Just then the clomp of someone coming up the stairs caused a few silent seconds as well waited to see who it was. Pat Gibbons, one of David's management team, greeted everyone with a smile on his face and an advanced copy of David's new album under his arm. Everyone gathered round to see. David looked pleased, he liked it. And so did everyone else. "The only thing is why does it open like this - this is bad," he showed Pat the wavy edges of the cover where the sides gaped open instead of fitting snugly together to give the album some protection. Pat assured him that it was only because this copy had been rushed through for David to see and it would not be like that for the actual album. David nodded and was happy. He looked back at me and asked if I'd heard the tracks for Young Americans... this was some weeks before the album was released and until that moment only David and the people closest to him had heard his final choice of tracks. So I knew how special that offer was. As I said I really would love to hear it, he jumped up, found the one-and-only-copy and turned the volume full on. Then, as I sat and listened, he started wandering again, giving me the occasional glance to see if my expression reflected any thoughts on what I was hearing. I was beaming...


The news here is that he's managed to get that sensibility down on vinyl, not with an attempt at pseudo-visualism (which, as Mr. Cooper has shown, just doesn't cut it), but through employment of broadly mannered styles and deliveries, a boggling variety of vocal nuances that provide the program with the necessary depth, a verbal acumen that is now more economic and no longer clouded by storms of psychotic, frenzied music, and, finally, a thorough command of the elements of rock & roll. It emerges as a series of concise vignettes designed strictly for the ear. Side two is the soul of the album, a kind of psychological equivalent of Lola vs. Powerman that delves deep into a matter close to David's heart: What's it all about to be a rock & roll star? It begins with a slow, fluid "Lady Stardust", a song in which currents of frustration and triumph merge in an overriding desolation. For though "He was alright, the band was altogether" (sic), still "People stared at the makeup on his face/Laughed at his long black hair, his animal grace". The pervading bittersweet melancholy that wells out of the contradictions and that Bowie beautifully captures with one of the album's more direct vocals conjures the picture of a painted harlequin under the spotlight of a deserted theater in the darkest hour of the night.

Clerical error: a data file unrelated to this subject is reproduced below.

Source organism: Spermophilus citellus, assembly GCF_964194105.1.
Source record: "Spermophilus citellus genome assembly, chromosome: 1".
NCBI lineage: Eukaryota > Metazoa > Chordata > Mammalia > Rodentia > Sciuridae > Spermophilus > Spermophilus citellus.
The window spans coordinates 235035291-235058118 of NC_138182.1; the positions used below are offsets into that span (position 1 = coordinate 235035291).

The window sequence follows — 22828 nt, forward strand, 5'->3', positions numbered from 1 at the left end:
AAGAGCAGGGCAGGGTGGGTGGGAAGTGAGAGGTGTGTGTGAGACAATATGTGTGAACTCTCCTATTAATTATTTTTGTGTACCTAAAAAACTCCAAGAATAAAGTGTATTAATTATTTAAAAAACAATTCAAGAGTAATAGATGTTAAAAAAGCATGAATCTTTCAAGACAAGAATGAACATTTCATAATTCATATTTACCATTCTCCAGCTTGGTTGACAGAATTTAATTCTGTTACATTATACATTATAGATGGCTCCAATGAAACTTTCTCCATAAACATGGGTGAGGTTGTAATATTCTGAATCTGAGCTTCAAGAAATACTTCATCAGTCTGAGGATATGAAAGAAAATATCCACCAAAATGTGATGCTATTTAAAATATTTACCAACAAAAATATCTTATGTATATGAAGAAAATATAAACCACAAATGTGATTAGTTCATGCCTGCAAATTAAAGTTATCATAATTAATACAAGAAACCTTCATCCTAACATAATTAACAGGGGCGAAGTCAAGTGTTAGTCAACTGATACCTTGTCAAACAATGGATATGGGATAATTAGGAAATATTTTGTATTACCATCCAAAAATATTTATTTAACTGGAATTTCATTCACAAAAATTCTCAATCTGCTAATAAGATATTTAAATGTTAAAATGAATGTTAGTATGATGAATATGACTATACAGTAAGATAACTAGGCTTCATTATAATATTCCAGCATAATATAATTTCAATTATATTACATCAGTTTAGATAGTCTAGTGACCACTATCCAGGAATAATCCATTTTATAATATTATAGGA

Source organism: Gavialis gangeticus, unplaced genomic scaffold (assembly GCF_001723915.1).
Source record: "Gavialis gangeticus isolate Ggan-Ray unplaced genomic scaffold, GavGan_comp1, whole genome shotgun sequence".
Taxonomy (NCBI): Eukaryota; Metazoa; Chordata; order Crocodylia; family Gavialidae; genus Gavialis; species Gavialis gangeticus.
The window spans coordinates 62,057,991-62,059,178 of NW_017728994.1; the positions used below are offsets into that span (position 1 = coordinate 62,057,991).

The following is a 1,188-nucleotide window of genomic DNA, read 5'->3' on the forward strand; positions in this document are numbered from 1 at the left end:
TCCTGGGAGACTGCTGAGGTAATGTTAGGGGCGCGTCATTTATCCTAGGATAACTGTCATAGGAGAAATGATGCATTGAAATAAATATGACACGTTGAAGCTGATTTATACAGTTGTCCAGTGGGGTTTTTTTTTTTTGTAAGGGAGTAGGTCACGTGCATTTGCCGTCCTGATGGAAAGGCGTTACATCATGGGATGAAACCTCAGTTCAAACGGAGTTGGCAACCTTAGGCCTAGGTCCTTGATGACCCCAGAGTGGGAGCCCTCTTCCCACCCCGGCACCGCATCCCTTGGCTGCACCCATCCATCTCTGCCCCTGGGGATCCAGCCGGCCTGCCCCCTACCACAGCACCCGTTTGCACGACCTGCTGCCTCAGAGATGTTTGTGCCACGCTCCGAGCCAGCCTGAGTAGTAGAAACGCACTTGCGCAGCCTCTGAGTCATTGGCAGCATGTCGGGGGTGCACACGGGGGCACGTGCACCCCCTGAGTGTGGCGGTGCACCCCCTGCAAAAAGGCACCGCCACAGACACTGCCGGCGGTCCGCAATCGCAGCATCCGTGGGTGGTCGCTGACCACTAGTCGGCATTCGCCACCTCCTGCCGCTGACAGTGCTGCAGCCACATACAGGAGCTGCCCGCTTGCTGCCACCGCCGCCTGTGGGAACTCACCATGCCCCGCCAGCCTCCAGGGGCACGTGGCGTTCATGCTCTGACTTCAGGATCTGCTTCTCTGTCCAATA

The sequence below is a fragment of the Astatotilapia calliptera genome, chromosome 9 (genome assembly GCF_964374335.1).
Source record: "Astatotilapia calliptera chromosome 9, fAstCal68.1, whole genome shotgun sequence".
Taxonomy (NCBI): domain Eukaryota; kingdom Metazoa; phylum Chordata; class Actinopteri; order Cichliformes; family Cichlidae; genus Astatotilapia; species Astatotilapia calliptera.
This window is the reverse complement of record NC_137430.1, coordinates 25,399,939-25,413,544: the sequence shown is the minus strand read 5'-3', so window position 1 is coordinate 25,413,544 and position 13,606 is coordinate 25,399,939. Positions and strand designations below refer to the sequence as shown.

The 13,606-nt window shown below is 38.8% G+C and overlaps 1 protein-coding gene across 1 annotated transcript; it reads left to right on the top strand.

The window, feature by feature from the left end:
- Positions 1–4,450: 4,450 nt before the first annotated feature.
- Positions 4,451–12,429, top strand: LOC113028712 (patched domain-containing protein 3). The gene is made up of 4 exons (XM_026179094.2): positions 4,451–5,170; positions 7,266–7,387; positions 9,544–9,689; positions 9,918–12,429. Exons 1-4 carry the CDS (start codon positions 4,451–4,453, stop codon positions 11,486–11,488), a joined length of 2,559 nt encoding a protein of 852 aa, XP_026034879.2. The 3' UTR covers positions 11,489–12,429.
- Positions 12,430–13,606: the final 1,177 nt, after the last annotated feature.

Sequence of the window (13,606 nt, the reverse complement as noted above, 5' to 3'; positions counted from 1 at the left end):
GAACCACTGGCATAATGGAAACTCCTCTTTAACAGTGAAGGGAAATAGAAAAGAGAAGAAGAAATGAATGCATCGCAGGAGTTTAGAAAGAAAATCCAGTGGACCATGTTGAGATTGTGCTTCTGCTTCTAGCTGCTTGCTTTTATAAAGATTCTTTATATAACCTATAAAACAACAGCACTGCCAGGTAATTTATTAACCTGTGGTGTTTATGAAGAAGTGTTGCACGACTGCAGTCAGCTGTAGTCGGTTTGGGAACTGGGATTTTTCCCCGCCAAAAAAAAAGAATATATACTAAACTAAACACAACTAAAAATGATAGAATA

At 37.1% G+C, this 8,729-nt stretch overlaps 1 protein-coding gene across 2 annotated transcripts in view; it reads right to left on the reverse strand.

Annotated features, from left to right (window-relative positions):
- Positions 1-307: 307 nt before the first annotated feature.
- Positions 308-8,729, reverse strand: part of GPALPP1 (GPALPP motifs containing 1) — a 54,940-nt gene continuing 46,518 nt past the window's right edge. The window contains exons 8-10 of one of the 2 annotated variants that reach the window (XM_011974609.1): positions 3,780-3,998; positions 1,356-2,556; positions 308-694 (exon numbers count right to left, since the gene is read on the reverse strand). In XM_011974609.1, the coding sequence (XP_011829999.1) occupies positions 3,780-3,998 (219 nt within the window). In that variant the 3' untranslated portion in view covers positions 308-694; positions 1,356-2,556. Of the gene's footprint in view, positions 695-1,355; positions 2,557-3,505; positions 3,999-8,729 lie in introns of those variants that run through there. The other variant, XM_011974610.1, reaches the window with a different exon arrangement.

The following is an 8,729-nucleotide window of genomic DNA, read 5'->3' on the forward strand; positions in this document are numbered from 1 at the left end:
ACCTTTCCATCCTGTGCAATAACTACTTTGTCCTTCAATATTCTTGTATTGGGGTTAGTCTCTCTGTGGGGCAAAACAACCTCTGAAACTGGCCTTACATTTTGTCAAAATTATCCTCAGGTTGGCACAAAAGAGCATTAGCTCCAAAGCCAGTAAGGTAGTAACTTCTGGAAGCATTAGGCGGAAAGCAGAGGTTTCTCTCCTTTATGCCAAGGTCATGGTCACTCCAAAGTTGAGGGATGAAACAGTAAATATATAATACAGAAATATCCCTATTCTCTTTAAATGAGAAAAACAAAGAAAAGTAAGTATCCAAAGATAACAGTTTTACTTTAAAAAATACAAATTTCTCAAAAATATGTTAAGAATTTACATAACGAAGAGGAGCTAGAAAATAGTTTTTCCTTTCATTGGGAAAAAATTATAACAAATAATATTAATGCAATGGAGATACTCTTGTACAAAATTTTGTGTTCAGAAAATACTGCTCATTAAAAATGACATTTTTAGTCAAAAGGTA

"Star" springs along handsomely as he confidently tells us that "I could make it all worthwhile as a rock & roll star". Here Bowie outlines the dazzling side of the coin: "So inviting - so enticing to play the part." His singing is a delight, full of mocking intonations and backed way down in the mix with excessive, marvellously designed "Ooooohh la la la"'s and such that are both a joy to listen to and part of the parodic undercurrent that runs through the entire album.


The appeal to an afterlife, or its equivalent, which is implied in this song, using the theater as its metaphor, is further clarified in 'Lady Grinning Soul'. The song is beautifully arranged; Ronson's guitar, both six-string and twelve, elsewhere so muscular, is here, except for some faulty intonation on the acoustic solo, very poetic. Bowie, a ballad singer at heart, which lends his rock singing its special edge, gives 'Lady Grinning Soul' the album's most expansive and sincere vocal.


The reason is Bowie's new album Hunky Dory, which combines a gift for irresistible melody lines with lyrics that work on several levels - as straightforward narrative, philosophy or allegory, depending how deep you wish to plumb the depths. He has a knack of suffusing strong, simple pop melodies with words and arrangements full of mystery and darkling hints.


How does dear Alice go down with him, I asked, and he shook his head disdainfully: "Not at all. I bought his first album, but it didn't excite me or shock me. I think he's trying to be outrageous. You can see him, poor dear, with his red eyes sticking out and his temples straining. He tries so hard. That bit he does with the boa constrictor, a friend of mine, Rudi Valentino, was doing ages before. The next thing I see is Miss C. With her boa. I find him very demeaning. It's very premeditated, but quite fitting with our era. He's probably more successful then I am at present, but I've invented a new category of artist, with my chiffon and raff. They call it pantomime rock in the States."


Originally, Jon Bon Jovi didn't think that "Livin' on a Prayer" was up to the same standard as the rest of the band's work, and intended to leave the track off of their third album "Slippery When Wet." Thankfully, the group convinced him